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Olympic torch stops in Seoul ahead of 2018 PyeongChang Winter Games

Olympic torch stops in Seoul ahead of 2018 PyeongChang Winter Games
From Al Jazeera - January 13, 2018

Seoul- South Korea tapped into some of the best of its past and future in an effort to flare up the public's lackluster interests in the upcoming PyeongChang Winter Olympics.

The Olympics torch arrived in Seoul on Saturday for a four-day relay throughout the capital city.

The torch first started to travel on a royal carriage used by kings during Korea's last kingdom of Joseon (1392-1910), carried by the head of the royal family acting as Korea's most revered King Sejong, from the main Gyeongbok Palace to the iconic Gwanghwamun Square.

At the last leg of the relay on Saturday, the torch was put on a drone and flew over the sky.

The live footage of the torch relay was transmitted and shown on screens in the square through South Korea's indigenous 5G technology.

But to the disappointment of the organisers, the well-choreographed event, also joined by high-profile politicians and K-pop signers, failed to bring people to the streets with many parts of the square remaining quite empty until the end of the relay.

The rather chill reception of the torch by the public epitomises the hardship that South Koreahas been facing in promoting its first Olympicsin 30 years, both domestically and internationally.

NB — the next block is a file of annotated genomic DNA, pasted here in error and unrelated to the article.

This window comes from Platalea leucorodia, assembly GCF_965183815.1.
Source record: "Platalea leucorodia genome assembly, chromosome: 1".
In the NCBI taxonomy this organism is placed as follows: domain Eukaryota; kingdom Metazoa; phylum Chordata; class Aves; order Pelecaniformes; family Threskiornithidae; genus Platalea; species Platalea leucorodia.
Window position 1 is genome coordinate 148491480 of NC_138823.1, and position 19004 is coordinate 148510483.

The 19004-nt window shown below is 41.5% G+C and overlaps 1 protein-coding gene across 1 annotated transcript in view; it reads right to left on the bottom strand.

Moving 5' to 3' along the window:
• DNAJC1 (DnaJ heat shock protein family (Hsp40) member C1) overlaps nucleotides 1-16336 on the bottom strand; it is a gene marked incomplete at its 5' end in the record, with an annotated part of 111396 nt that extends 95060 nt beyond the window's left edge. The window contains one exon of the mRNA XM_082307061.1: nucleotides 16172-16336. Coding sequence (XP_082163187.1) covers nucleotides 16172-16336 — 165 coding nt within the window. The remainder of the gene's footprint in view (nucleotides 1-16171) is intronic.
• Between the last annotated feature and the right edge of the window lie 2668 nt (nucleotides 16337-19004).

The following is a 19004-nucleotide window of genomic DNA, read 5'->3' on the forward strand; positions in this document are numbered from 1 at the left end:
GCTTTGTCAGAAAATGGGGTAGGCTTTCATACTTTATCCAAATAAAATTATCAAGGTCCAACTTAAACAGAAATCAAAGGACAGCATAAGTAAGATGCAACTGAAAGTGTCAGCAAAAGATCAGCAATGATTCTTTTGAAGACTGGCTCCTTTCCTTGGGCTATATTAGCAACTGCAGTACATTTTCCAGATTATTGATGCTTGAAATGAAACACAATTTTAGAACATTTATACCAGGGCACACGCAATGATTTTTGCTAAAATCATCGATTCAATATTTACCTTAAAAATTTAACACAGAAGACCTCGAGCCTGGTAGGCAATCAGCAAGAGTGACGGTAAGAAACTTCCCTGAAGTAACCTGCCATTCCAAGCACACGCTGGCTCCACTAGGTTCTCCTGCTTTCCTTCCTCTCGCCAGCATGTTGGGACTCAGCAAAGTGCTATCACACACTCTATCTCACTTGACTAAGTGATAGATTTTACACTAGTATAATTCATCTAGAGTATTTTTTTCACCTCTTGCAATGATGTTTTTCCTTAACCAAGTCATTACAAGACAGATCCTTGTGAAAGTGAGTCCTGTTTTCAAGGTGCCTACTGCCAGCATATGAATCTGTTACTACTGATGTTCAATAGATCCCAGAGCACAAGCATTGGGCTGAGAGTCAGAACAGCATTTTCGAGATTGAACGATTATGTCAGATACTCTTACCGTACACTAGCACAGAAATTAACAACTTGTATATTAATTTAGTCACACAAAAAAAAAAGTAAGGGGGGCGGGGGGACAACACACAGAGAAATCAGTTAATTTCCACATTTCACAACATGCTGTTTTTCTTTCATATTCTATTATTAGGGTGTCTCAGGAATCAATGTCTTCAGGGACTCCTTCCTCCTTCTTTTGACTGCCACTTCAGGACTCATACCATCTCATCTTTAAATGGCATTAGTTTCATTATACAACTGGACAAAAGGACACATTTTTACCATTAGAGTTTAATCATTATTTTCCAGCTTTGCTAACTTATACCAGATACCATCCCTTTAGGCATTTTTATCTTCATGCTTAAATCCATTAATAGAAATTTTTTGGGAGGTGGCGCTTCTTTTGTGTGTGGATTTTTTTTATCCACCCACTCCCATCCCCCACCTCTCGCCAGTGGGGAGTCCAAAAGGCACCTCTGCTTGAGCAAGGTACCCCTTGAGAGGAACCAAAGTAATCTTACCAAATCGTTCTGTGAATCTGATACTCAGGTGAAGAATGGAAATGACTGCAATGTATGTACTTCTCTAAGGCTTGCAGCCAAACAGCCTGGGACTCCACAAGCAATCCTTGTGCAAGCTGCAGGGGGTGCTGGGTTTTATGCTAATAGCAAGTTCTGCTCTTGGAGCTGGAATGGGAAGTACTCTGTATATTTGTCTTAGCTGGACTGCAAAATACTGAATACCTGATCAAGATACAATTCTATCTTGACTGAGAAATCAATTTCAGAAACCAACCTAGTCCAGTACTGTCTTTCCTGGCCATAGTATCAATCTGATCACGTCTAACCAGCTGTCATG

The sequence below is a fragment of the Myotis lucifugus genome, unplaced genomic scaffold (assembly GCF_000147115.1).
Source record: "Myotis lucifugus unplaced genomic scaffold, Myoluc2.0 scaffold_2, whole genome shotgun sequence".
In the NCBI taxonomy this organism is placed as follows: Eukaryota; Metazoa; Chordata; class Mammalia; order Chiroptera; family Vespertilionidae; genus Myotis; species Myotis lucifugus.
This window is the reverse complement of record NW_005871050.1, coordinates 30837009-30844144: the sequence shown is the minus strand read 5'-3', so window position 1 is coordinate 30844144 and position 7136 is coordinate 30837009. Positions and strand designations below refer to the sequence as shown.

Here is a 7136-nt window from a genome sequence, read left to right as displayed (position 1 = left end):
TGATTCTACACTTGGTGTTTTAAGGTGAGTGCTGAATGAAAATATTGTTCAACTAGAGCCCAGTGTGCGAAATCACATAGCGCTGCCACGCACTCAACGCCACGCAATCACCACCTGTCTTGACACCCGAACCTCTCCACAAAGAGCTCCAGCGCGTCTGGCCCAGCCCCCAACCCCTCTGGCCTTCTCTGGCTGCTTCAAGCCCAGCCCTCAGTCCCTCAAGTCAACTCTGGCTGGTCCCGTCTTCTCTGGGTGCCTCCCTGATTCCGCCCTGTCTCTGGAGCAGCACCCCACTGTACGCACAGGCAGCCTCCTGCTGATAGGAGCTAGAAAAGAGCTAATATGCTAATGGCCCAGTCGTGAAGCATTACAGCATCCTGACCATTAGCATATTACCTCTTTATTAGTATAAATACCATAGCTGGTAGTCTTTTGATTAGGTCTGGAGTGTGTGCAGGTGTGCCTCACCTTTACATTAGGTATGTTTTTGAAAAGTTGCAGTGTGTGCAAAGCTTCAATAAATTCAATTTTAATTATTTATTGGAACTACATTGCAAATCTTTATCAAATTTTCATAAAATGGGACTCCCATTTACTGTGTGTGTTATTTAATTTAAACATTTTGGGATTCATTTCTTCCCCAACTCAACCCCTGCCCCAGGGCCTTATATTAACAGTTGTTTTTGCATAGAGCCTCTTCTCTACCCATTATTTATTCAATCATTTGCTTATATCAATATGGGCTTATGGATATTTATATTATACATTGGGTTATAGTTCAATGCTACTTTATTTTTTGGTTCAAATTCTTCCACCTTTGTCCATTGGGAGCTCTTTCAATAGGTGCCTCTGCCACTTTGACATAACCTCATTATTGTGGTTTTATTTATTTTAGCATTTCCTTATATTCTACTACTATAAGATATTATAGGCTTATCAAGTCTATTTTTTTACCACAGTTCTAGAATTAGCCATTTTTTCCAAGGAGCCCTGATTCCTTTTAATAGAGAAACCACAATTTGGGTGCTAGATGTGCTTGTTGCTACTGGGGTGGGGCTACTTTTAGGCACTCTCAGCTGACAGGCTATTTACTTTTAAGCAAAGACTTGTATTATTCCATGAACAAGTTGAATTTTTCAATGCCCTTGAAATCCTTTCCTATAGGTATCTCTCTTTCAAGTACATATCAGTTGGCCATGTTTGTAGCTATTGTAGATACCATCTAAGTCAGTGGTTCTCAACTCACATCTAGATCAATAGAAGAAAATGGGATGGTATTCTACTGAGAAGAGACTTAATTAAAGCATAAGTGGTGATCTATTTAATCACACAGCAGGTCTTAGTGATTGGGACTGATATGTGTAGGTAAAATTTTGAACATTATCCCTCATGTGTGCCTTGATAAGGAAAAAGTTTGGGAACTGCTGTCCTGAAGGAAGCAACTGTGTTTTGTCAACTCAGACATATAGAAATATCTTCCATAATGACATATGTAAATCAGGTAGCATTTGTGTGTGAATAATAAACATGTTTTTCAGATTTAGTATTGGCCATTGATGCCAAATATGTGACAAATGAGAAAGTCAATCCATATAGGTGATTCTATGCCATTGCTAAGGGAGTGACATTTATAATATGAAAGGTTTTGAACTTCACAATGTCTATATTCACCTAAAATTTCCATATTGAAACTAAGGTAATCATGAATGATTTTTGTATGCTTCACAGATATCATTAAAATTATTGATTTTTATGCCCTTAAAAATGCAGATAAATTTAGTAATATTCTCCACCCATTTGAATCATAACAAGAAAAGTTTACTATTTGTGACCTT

North Korea to send Olympic delegation

One relief is that security concerns among foreign athletes and visitors over North Korea's threats were allayed, as the two Koreas held a landmark meeting earlier this week and announced that North Korea will send not only athletes, but also a cheerleading squad, an art troupe, and spectators.

While a majority of the public welcomes North Korea's participation in principle (81.2 percent), 49.4 percent say they are opposed to the idea of the two Koreas entering the opening ceremony together under a flag depicting a unified Korean Peninsula, and 52.4 percent say South Korea should not help cash-strapped North Korea in paying for travel expenses, according to a recent poll jointly commissioned by local broadcaster SBS and the Office of the Speaker of the National Assembly.

Furthermore, 72.2 percent say they are against the idea of forming a unified sport team, and 70 percent say the annual joint South Korea-US military exercises, to which North Korea always reacts angrily, should be resumed.

The sentiment was quite apparent in the square, as we spoke to people.

"I think it is unreasonable for South Korea to pay [for North Korea's travel expenses]," Lee Joo-yeon told Al Jazeera "Countries around the world are coming. North Korea should not be an exception."

Kim Yeon-Joo said that "North Korea's participation might help the Olympics, but not necessarily South Korea", adding that she was concerned that South Korea might end up paying too much for the North Korean delegation.

South Korean's shifting attitudes of North

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